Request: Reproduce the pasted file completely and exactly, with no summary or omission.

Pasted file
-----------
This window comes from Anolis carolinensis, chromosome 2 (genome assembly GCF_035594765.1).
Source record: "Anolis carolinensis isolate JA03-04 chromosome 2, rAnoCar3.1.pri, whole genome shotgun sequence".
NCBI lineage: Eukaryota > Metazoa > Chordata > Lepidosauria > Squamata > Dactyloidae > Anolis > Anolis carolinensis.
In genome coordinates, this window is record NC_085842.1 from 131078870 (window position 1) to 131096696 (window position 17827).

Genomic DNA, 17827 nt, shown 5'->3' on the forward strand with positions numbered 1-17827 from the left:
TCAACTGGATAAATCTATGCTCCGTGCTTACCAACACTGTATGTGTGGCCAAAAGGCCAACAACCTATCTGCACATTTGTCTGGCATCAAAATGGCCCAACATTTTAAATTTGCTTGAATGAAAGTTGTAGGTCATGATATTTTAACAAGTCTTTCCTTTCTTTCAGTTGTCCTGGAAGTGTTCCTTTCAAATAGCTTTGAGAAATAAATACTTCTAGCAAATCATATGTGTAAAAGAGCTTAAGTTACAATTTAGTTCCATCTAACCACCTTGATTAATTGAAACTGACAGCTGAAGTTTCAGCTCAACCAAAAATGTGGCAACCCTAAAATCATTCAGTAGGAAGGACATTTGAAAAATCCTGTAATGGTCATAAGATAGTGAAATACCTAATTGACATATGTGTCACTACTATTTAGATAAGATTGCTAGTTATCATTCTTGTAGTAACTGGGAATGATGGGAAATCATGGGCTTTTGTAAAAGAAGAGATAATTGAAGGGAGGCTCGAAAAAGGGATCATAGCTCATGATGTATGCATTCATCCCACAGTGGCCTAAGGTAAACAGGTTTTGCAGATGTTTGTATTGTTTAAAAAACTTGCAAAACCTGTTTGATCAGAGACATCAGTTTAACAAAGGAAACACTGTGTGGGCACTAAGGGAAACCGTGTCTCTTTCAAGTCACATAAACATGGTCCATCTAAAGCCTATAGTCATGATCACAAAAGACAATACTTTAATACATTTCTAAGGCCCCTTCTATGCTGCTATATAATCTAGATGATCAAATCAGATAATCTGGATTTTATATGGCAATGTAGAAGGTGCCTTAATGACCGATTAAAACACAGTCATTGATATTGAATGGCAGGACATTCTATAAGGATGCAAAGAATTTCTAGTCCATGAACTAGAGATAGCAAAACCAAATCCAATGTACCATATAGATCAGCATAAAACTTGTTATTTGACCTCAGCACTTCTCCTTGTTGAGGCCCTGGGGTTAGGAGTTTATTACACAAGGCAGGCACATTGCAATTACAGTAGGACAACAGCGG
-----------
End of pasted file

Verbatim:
This window comes from Anolis carolinensis, chromosome 2 (genome assembly GCF_035594765.1).
Source record: "Anolis carolinensis isolate JA03-04 chromosome 2, rAnoCar3.1.pri, whole genome shotgun sequence".
NCBI lineage: Eukaryota > Metazoa > Chordata > Lepidosauria > Squamata > Dactyloidae > Anolis > Anolis carolinensis.
In genome coordinates, this window is record NC_085842.1 from 131078870 (window position 1) to 131096696 (window position 17827).

Genomic DNA, 17827 nt, shown 5'->3' on the forward strand with positions numbered 1-17827 from the left:
TCAACTGGATAAATCTATGCTCCGTGCTTACCAACACTGTATGTGTGGCCAAAAGGCCAACAACCTATCTGCACATTTGTCTGGCATCAAAATGGCCCAACATTTTAAATTTGCTTGAATGAAAGTTGTAGGTCATGATATTTTAACAAGTCTTTCCTTTCTTTCAGTTGTCCTGGAAGTGTTCCTTTCAAATAGCTTTGAGAAATAAATACTTCTAGCAAATCATATGTGTAAAAGAGCTTAAGTTACAATTTAGTTCCATCTAACCACCTTGATTAATTGAAACTGACAGCTGAAGTTTCAGCTCAACCAAAAATGTGGCAACCCTAAAATCATTCAGTAGGAAGGACATTTGAAAAATCCTGTAATGGTCATAAGATAGTGAAATACCTAATTGACATATGTGTCACTACTATTTAGATAAGATTGCTAGTTATCATTCTTGTAGTAACTGGGAATGATGGGAAATCATGGGCTTTTGTAAAAGAAGAGATAATTGAAGGGAGGCTCGAAAAAGGGATCATAGCTCATGATGTATGCATTCATCCCACAGTGGCCTAAGGTAAACAGGTTTTGCAGATGTTTGTATTGTTTAAAAAACTTGCAAAACCTGTTTGATCAGAGACATCAGTTTAACAAAGGAAACACTGTGTGGGCACTAAGGGAAACCGTGTCTCTTTCAAGTCACATAAACATGGTCCATCTAAAGCCTATAGTCATGATCACAAAAGACAATACTTTAATACATTTCTAAGGCCCCTTCTATGCTGCTATATAATCTAGATGATCAAATCAGATAATCTGGATTTTATATGGCAATGTAGAAGGTGCCTTAATGACCGATTAAAACACAGTCATTGATATTGAATGGCAGGACATTCTATAAGGATGCAAAGAATTTCTAGTCCATGAACTAGAGATAGCAAAACCAAATCCAATGTACCATATAGATCAGCATAAAACTTGTTATTTGACCTCAGCACTTCTCCTTGTTGAGGCCCTGGGGTTAGGAGTTTATTACACAAGGCAGGCACATTGCAATTACAGTAGGACAACAGCGG